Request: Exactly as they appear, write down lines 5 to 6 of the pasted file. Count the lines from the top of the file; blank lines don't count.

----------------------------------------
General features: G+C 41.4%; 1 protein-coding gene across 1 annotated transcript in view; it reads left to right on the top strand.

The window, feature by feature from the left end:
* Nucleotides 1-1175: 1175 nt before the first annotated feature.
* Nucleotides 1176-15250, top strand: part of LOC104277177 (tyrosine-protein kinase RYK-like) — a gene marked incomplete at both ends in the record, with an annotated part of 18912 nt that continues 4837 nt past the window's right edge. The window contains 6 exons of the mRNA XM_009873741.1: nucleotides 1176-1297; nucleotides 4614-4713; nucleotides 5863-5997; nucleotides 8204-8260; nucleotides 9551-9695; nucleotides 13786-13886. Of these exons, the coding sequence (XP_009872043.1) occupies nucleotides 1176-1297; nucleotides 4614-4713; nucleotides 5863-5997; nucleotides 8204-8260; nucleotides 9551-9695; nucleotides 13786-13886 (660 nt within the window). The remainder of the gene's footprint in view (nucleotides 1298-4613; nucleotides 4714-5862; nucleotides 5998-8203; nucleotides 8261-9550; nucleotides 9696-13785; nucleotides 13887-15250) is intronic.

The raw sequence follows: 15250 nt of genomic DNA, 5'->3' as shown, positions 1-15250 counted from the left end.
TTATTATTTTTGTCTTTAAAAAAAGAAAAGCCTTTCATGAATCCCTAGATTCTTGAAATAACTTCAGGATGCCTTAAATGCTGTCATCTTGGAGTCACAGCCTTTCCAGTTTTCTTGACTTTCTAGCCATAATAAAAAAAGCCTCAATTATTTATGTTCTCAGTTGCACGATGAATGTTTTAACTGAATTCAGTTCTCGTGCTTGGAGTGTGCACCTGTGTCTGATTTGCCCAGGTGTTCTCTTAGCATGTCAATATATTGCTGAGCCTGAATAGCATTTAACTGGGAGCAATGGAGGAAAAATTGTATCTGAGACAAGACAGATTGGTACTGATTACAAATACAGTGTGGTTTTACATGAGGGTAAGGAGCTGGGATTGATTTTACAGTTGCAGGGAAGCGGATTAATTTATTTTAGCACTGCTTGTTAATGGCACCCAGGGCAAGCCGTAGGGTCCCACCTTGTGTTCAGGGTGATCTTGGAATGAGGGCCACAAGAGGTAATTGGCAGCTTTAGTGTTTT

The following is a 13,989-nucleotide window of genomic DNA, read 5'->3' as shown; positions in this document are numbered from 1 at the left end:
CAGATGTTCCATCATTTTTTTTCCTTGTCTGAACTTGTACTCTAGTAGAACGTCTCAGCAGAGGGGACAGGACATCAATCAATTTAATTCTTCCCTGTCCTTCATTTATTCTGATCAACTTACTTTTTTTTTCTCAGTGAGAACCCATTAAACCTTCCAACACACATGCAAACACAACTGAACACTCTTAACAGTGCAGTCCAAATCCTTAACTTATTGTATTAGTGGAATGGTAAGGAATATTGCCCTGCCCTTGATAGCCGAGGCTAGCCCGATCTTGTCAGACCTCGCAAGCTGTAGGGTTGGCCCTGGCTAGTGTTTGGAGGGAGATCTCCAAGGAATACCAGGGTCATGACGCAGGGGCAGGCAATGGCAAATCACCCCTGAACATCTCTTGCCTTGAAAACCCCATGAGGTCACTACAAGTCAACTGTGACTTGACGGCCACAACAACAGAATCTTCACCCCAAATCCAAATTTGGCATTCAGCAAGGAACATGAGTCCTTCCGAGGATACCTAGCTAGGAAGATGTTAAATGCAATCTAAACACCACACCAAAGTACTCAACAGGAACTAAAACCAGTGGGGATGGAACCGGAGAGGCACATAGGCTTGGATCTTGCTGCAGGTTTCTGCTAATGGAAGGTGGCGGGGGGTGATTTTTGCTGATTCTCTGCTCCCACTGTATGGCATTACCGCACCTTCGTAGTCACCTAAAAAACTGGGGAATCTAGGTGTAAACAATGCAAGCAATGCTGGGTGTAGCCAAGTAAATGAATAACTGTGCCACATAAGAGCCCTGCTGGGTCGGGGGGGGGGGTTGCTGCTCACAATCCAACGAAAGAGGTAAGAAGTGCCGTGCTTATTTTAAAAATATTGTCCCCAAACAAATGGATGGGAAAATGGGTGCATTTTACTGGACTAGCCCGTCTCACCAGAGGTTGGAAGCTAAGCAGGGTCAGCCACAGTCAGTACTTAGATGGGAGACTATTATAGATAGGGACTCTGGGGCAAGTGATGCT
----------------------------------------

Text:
The raw sequence follows: 15250 nt of genomic DNA, 5'->3' as shown, positions 1-15250 counted from the left end.
TTATTATTTTTGTCTTTAAAAAAAGAAAAGCCTTTCATGAATCCCTAGATTCTTGAAATAACTTCAGGATGCCTTAAATGCTGTCATCTTGGAGTCACAGCCTTTCCAGTTTTCTTGACTTTCTAGCCATAATAAAAAAAGCCTCAATTATTTATGTTCTCAGTTGCACGATGAATGTTTTAACTGAATTCAGTTCTCGTGCTTGGAGTGTGCACCTGTGTCTGATTTGCCCAGGTGTTCTCTTAGCATGTCAATATATTGCTGAGCCTGAATAGCATTTAACTGGGAGCAATGGAGGAAAAATTGTATCTGAGACAAGACAGATTGGTACTGATTACAAATACAGTGTGGTTTTACATGAGGGTAAGGAGCTGGGATTGATTTTACAGTTGCAGGGAAGCGGATTAATTTATTTTAGCACTGCTTGTTAATGGCACCCAGGGCAAGCCGTAGGGTCCCACCTTGTGTTCAGGGTGATCTTGGAATGAGGGCCACAAGAGGTAATTGGCAGCTTTAGTGTTTT